• by Osgeld (1900440)

      yea netflix doesnt work on linux, and no one wants to fuck with a website to change the tv

    • For not much more than the cost of a Pi (plus all the required accessories), if not the same cost, there are plenty of alternatives on the market that do a far better job.

      I love tinkering with hardware and software as much as the next guy, but when I come home from work I enjoy the ease of use my WDTV Live provides. It's simple to use and supports Netflix along with various other streaming services. And the OP could even provide USB sticks now and again loaded with MKVs for his grandparents to view.

  • Lots of channel options, the new UI is pretty simple and it should integrate well with an HD TV.

    I don't like the Ipad for this - 10" screen is too small to share watching a film with a spouse.

    Another good option would be a smart TV.

  • Any Android tablet will do everything you mentioned. For $200 you can get a Nook HD 9+ with an HDMI adapter.

  • For $100 there are dvd players with streaming internet services built in, WiFi and all. This permits streaming or physical DVD options.

    My library has a pile of DVDs even music CDs to loan.

    This technology changes so quick that a smart player, even X-box can prove better than a smart TV.

  • I have an Apple TV and a DVD player with streaming, and I have hit 25gig cap easily each month. My iPad streams nonATV streams via AirPlay so I don't miss anything.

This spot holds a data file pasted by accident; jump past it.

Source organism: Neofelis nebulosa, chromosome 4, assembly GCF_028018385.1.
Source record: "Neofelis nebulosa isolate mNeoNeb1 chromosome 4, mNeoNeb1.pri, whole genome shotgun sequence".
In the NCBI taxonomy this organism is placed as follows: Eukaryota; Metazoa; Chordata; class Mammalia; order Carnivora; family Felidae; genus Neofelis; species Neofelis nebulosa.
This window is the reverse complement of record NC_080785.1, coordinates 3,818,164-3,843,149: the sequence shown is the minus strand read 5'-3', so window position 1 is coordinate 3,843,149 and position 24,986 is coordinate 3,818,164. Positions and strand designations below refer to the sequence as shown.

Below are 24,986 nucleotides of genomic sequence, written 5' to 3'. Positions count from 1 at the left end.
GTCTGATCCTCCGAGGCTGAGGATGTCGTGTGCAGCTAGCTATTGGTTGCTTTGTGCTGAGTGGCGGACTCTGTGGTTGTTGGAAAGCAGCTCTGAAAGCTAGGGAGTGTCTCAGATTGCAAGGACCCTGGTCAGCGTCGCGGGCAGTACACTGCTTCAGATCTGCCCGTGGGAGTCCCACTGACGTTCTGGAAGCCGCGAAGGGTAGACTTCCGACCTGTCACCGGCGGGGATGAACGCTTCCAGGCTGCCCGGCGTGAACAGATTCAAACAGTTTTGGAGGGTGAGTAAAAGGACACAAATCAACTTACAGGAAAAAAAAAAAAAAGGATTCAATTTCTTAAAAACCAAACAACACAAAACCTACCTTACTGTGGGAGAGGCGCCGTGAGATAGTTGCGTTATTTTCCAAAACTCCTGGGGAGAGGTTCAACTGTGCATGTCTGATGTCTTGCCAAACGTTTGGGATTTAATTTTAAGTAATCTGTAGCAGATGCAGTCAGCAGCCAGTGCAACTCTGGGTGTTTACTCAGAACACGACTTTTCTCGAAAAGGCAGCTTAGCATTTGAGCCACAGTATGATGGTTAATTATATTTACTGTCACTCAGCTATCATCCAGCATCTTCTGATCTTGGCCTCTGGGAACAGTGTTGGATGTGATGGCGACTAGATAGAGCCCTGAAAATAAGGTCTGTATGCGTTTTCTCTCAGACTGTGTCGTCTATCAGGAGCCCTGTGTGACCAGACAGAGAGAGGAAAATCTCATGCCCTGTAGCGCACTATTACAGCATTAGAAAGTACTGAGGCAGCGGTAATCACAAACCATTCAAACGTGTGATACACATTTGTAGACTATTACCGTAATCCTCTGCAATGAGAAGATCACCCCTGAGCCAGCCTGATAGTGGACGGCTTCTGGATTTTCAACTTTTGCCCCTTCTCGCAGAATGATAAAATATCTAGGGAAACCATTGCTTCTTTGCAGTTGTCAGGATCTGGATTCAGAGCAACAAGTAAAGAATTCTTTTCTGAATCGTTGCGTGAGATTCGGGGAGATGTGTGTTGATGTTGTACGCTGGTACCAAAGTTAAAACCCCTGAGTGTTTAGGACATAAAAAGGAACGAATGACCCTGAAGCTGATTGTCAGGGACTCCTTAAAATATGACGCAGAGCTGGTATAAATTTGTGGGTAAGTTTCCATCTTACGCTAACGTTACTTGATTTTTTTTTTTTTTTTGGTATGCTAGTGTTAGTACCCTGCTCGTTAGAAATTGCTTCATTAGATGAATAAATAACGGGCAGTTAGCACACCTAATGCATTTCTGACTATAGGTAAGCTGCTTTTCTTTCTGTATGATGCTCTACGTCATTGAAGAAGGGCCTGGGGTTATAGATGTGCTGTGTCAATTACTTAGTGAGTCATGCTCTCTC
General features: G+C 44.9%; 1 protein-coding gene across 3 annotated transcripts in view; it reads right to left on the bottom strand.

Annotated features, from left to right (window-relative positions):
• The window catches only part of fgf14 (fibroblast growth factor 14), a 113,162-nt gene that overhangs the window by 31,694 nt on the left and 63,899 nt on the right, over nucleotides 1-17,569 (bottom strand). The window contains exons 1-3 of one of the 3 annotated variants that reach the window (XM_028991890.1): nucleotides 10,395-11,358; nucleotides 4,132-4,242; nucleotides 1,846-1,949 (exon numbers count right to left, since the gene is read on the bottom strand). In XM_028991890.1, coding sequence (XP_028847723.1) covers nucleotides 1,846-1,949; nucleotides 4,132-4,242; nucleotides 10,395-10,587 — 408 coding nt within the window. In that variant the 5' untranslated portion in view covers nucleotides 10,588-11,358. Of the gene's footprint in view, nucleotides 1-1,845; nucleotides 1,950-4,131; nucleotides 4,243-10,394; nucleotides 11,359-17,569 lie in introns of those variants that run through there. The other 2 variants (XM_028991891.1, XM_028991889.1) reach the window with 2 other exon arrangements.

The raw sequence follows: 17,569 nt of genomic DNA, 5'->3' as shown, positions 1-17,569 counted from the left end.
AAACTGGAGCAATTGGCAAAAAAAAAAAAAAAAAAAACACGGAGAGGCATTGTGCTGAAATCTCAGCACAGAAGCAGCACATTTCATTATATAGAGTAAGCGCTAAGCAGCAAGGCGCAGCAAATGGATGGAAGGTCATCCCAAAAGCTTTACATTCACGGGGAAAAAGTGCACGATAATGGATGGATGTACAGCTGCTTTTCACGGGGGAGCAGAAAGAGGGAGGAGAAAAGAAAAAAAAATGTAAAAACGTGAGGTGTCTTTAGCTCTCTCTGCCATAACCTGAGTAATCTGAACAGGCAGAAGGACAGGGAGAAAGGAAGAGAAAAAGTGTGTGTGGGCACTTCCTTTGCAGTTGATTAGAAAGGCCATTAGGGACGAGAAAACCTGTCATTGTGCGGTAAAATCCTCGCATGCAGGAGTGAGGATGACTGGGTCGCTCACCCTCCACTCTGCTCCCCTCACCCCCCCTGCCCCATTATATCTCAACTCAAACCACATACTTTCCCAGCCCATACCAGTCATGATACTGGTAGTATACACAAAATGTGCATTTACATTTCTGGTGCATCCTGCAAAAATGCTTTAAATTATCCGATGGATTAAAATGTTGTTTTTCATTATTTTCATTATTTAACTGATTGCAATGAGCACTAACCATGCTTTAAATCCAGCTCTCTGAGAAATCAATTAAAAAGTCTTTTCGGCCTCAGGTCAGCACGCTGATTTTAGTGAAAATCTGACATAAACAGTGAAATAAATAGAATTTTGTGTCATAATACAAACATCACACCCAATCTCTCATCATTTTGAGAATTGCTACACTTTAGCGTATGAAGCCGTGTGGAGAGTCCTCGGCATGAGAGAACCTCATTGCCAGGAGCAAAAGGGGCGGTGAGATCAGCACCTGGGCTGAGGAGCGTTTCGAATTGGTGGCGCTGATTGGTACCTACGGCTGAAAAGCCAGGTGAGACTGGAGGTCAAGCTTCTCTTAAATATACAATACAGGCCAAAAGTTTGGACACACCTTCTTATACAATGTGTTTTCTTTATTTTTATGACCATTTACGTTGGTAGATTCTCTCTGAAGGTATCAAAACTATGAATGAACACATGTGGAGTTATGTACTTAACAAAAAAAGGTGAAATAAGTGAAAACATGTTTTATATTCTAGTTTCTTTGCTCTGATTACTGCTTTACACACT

• I use a Wii to watch netflix. It connects to the TV just fine. The controller is a litte bouncy, though, when you're too far from the TV. My wife has Parkinson's, so this is a bit of an issue, but she can still manage to use it from the opposite corner of the room, where she likes to sit.

    And an added benefit is that she uses WiiFit and similar games. Some of them are excellent balance exercises. Others involve the large body movements that seem to be good as slowing the progression of the disease.

    I've

  • It really depends on exactly what the people in question are looking to do and what they are comfortable with. For instance, do they pretty much want to watch "Something", or do they have particular tastes and will request access to different media from multiple sources.

    The first major decision basically comes down to form-factor - will they best enjoy a tablet that they can carry around with them (possibly usable for other things like acting as an e-reader), and generally keep close by? Or do they have a

  • One of the reasons video stores closed was the cable companies were able to offer 'video on demand.'

    Here in Canada, you just push the 'On Demand' button on your cable company's remote and presto there's a video store, with both free and rental content, available for you. I assume it must be the same in the USA? Why don't you start them with that?

    There's even free telephone technical support.
  • The OP talks about getting a system that he can easily get his "old" grandparents up and using, because they are too "old" to grasp systems that are relatively cutting edge.

    Just how old is "old" in everybody's mind? I know this is /. so I expect the answer to be an embarrassingly small number.

    I am 70, and I am the technical guru for my family and friends, who are mostly younger.
  • The best device for elderly relatives to use is a younger relative. Admittedly they are plagued by unreliability issues, tend to borrow the car without asking, and expect a large inheritance. Still, it was an accepted mode of living not too long ago.